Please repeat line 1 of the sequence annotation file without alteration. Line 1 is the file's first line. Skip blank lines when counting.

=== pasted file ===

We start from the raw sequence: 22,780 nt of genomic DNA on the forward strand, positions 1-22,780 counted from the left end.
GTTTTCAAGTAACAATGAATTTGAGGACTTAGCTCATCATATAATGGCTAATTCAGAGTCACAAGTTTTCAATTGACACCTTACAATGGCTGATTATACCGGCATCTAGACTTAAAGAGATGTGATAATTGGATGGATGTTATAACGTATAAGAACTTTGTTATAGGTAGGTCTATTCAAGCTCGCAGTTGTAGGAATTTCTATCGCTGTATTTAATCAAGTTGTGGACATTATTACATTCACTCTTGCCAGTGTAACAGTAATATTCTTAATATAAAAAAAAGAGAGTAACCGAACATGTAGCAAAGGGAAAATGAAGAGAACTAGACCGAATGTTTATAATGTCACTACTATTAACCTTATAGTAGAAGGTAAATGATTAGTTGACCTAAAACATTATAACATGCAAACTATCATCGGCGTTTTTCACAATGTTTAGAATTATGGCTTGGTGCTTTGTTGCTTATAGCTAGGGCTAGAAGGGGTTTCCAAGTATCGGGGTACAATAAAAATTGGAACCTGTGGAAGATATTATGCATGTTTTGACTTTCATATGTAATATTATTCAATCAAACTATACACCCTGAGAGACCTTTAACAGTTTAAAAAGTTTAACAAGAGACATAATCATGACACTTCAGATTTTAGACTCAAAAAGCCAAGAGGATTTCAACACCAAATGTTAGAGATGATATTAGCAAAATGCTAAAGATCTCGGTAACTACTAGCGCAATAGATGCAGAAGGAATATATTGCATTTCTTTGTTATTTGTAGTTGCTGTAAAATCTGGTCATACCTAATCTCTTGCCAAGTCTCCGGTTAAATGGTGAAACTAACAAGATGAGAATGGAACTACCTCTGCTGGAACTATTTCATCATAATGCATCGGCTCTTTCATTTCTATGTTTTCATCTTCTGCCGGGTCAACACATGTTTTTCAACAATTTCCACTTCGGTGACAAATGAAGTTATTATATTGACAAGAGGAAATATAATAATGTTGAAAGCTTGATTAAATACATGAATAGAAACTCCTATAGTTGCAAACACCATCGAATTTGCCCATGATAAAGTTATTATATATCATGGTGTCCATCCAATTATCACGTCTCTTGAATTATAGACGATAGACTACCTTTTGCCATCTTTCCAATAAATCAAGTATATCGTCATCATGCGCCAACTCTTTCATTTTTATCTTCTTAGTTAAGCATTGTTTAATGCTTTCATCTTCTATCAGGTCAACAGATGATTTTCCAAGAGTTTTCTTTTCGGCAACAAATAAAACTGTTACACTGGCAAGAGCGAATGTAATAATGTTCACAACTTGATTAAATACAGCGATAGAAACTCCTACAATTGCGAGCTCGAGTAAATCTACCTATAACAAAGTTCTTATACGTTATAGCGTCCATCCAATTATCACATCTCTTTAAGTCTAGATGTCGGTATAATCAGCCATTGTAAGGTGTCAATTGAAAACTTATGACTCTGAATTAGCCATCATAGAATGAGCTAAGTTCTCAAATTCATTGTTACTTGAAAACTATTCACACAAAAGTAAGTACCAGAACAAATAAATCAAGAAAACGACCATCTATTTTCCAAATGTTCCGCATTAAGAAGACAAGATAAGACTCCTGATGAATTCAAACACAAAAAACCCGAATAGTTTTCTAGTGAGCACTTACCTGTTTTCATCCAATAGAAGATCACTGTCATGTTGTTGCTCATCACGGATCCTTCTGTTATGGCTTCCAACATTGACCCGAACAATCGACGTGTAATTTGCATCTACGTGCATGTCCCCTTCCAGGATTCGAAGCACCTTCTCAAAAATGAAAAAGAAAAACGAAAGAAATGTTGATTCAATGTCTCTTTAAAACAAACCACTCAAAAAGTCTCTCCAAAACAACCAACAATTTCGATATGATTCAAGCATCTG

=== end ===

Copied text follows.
We start from the raw sequence: 22,780 nt of genomic DNA on the forward strand, positions 1-22,780 counted from the left end.